Zero Productivity


And Never‘s homage to Peter Carroll aka Laser Burners 


Note: First image features Andy GolubKey Detail with Yu Baba Rez and Rez Shaolin

Photo credits: 1, 2, 4-6 Tara Murray; 3 & 7 Dani Reyes Mozeson

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Earlier this summer, the Centre-fuge Public Art Project once again transformed the now-famed trailer on East First Street off First Avenue, bringing color and intrigue to Manhattan’s East Village.

D. Gale at work


Vince Ballentine










Wide view with PawnKingbee and Ramiro Davaro


Photos: 1, 3-6 & 8 Dani Reyes Mozeson; 2 & 7 Tara Murray

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The Centre-fuge Public Art Project continues its mission to transform the Department of Transportation trailer on First Street and First Avenue into a vibrant open-air gallery. These past few wintry weeks, its 16th cycle has brought an infectious energy to an otherwise cold and stark site. Here are a few close-ups:

Moody at work in mid-December — at the beginning of the current cycle

"Moody Mutz"

Joshua David McKenney at work

"Joshua David McKenney"

And to the right of Pidgin Doll — Marthalicia MatarritaMichael DeNicola, Basil and Lexi Bella

Centre-fuge-public-art-project=Sest2-and -more.nyc

Foxx FacesRaquel Echanique and Marthalicia Matarrita

Centre-fuge-public-art-project-cycle-16-NYC 2

Vernon O’Meally, Lelex and Fade, AA Mobb

"centrifuge public art project"

ArbiterMiss Zukie, Foxx Faces, BK and Sest2

"Centre-fuge Public Art Project"

Pebbles Russell, who co-founded the Centre-fuge Public Art Project in 2012, reports that Cycle 16 will remain in effect for a few more weeks. If you would like to participate in future cycles of this project, send a sketch, along with reference images to other works, to centrefuge@gmail.com.

Final photo by Lois Stavsky; all others by Dani Reyes Mozeson


"Matthew Denton Burrows"

A wonderfully talented fine artist and illustrator, Matthew Denton Burrows began sharing his distinct vision with us on public spaces in January 2013. We recently had the opportunity to interview Matthew whose first solo exhibit opens tomorrow at 8pm at Greenpoint Gallery.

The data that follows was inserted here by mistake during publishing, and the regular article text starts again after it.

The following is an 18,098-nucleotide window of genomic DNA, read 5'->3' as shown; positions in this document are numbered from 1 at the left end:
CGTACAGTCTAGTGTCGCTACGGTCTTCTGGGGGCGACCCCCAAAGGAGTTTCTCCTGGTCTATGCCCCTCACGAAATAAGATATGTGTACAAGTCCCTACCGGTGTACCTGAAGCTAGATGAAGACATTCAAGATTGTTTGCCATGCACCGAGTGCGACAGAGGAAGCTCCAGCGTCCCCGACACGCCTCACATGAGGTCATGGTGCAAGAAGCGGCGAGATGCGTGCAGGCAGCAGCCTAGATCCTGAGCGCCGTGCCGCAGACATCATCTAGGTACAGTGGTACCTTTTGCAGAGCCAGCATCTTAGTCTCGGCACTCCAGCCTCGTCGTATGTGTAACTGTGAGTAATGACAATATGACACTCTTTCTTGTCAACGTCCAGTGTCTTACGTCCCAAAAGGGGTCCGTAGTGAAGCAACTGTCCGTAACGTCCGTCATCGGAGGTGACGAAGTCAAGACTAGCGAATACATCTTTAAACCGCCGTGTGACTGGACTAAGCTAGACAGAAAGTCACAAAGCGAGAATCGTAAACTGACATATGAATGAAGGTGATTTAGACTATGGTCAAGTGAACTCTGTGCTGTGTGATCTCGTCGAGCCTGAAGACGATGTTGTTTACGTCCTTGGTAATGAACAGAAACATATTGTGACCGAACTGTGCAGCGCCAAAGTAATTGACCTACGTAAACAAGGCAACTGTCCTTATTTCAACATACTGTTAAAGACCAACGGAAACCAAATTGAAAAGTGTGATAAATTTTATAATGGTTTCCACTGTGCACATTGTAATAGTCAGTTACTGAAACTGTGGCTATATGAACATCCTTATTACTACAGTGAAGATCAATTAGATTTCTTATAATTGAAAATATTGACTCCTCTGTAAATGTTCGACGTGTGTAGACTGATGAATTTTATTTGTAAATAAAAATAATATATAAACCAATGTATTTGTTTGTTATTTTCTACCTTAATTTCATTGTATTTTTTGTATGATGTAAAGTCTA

We first discovered you over at East First Street when you were painting for the Centre-fuge Public Art Project. Can you tell us something about that? How did it come about?

When I was in grad school at SVA, I was the only one in my program who was into street art. I loved the concept of sharing one’s art in a public space. And one of my professors who knew about Centre-fuge suggested I contact the folks running it. And so I applied, and in February 2013, I painted my first public piece on a huge trailer off First Street.

What was that experience like?

It was nerve-wracking! I generally work with pen and ink and colored pencils on paper in my studio. It was a new experience, and strangers were observing me at work over the course of five days. But I was instantly hooked!  The interaction with the community was addictive!


We’ve since seen your artwork elsewhere.

Yes, I’ve painted in Bushwick, at the Northside Festival in Williamsburg and in Miami.

Your artworks on paper are quite different from what we’ve seen on the streets. They’re intricately detailed and extraordinarily complex, both visually and conceptually. When did you first begin drawing?

I’ve always been drawing!  When I was in elementary school, I used to get into trouble for drawing so many people with guns!

You work just about full-time as an artist these days. At what point did you decide that you wanted art as a profession? And are you happy with that decision?

At the end of my sophomore year at Lehigh University, I decided to major in art.  And, yes, I’m definitely happy with that decision. I love what I do, and I’ve sold a substantial amount of work.


You’ve had a formal art education. Can you tell us something about it? And was it worthwhile?

I received a BFA from Lehigh University, where I had the school’s first-ever solo art show just a year into my degree. Back in New York City, I earned an MFA in Illustration at the School of Visual Arts.  My formal education is worthwhile only because I was first self-taught.

How do your parents feel about what you are doing these days?

They’re very supportive. My mom is an artist and she loves street art!

What percentage of your time is devoted to art?

All of it! When I’m not creating my own art, I work as project manager and assistant curator of the Centre-fuge Public Art Project. And I am also the CEO and co-founder of the recently launched company, Dripped on Productions.


Has your aesthetic been influenced by any particular cultures?

A multitude of cultures, particularly marginal ones.

What inspires you these days – both in the studio and on the streets?